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A Ripe Old Age?
updated: Aug 27, 2011, 10:53 AM
By Eric Garnier
The other night, my wife and I opened a 1997 bottle of wine that we purchased at a great winery in Napa Valley several years ago, expecting an incredible experience. Much to our surprise, it did not meet up to our expectations, especially since we had tasted the wine before we purchased it.
This all leads to two issues that need discussion. First, how long should you keep a wine before you drink it Second, how should wines be stored to maximize the aging.
We have a rule in our house that we should not store red wines longer than ten years passed their vintage date on the label. Why?. Most New World wines are meant to be consumed young, and not meant for extended aging. Though this is not true for all wines, a good to very good wine can still benefit with some additional aging. The best wineries don't even release their wines until they are aged a little longer at the wineries.
With age,the tannins in the wine tend to dissipate or soften, making the wine seem more velvety. This in turn makes the fruit concentration come forward. All wines reach a certain maturity. At this point the wine is as good as it gets! After that the wine starts to deteriorate,losing it's maximum potential. It is hard or almost impossible to say when a wine is at it's peak, so that is why we have the ten year rule in our house. And, yes there are great wines that can last 10,20 or 30 years, but those are exceptions.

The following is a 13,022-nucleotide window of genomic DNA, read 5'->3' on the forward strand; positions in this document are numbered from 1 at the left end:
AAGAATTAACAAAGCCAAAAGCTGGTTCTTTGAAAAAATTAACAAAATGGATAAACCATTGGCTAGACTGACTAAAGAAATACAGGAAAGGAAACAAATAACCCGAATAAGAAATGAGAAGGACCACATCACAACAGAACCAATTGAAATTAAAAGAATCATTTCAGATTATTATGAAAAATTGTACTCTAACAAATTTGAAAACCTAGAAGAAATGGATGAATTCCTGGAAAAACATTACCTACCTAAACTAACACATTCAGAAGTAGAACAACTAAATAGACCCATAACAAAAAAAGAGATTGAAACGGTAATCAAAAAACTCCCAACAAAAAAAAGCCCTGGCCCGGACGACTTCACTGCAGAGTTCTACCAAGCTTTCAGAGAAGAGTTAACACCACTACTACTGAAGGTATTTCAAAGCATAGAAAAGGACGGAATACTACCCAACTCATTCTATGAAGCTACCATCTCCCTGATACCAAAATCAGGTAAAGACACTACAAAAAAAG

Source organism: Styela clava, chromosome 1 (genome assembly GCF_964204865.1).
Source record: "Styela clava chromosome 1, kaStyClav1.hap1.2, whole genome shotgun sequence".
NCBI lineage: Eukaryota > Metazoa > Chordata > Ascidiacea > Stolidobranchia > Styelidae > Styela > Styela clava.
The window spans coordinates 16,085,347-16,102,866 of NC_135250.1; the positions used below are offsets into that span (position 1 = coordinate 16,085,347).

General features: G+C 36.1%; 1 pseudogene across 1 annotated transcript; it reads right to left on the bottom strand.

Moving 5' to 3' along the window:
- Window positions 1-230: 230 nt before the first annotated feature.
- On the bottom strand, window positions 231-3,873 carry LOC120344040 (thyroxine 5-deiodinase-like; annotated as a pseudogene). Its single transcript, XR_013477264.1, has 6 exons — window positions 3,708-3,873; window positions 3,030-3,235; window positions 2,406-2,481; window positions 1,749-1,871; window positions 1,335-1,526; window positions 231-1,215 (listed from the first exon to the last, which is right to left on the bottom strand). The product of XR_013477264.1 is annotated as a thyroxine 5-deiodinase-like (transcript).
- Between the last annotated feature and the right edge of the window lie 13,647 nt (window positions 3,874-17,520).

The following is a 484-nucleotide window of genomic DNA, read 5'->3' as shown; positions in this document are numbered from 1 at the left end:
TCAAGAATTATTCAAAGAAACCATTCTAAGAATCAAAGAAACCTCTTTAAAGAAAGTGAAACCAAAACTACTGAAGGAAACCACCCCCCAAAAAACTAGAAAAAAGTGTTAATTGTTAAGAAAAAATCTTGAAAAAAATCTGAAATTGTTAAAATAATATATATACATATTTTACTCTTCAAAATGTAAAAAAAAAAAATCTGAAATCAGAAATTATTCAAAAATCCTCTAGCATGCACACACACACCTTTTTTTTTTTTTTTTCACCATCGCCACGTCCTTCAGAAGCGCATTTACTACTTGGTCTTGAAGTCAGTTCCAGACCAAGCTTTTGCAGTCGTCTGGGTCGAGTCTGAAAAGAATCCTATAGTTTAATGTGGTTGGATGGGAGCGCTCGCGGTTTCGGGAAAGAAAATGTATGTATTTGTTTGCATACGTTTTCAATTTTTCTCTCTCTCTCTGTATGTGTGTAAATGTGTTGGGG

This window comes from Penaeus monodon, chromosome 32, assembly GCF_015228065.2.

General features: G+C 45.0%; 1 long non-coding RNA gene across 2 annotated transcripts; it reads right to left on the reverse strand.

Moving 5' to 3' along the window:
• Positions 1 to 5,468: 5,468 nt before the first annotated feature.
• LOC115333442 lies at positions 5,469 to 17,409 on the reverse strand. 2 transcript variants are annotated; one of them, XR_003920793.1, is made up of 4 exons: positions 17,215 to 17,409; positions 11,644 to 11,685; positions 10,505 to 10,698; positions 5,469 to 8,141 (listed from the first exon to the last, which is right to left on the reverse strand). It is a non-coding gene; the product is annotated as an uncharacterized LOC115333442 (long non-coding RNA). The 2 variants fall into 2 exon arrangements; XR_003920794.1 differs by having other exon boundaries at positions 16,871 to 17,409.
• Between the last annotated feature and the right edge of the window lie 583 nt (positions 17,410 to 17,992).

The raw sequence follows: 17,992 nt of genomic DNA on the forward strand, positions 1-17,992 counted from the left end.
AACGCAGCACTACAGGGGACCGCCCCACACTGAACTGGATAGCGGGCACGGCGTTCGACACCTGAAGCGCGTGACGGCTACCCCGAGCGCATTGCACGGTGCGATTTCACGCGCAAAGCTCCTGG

This now brings up the subject of how to properly store your wine for maximum aging potential. What we don't have in Ventura, or anywhere close is an off-site wine storage facility where you can store your wines in a climate controlled warehouse somewhere away from your home. Anyway, these places charge a fee and tend to be impersonal. These places also take away the spontaneity of grabbing a wine when you want it. So, most of us have two choices. The best choice is to buy a wine cooler. These are readily available and can hold anywhere from 24 to hundreds of bottles. The larger units (100 bottles or more) are best suited because they control the temperature and the humidity which are the two worst enemies of wine storage. Drastic changes in these greatly effect the aging of wines and can ruin the wines quickly.
If this is not an option, then I recommend converting a closet in the middle of the house. Be sure it is not near a heater or water heater. Keep the bottles laying down so the corks stay moist. Though this is not the ideal way to store your prized possessions, at least you will be able to age your wines for a short period before drinking them
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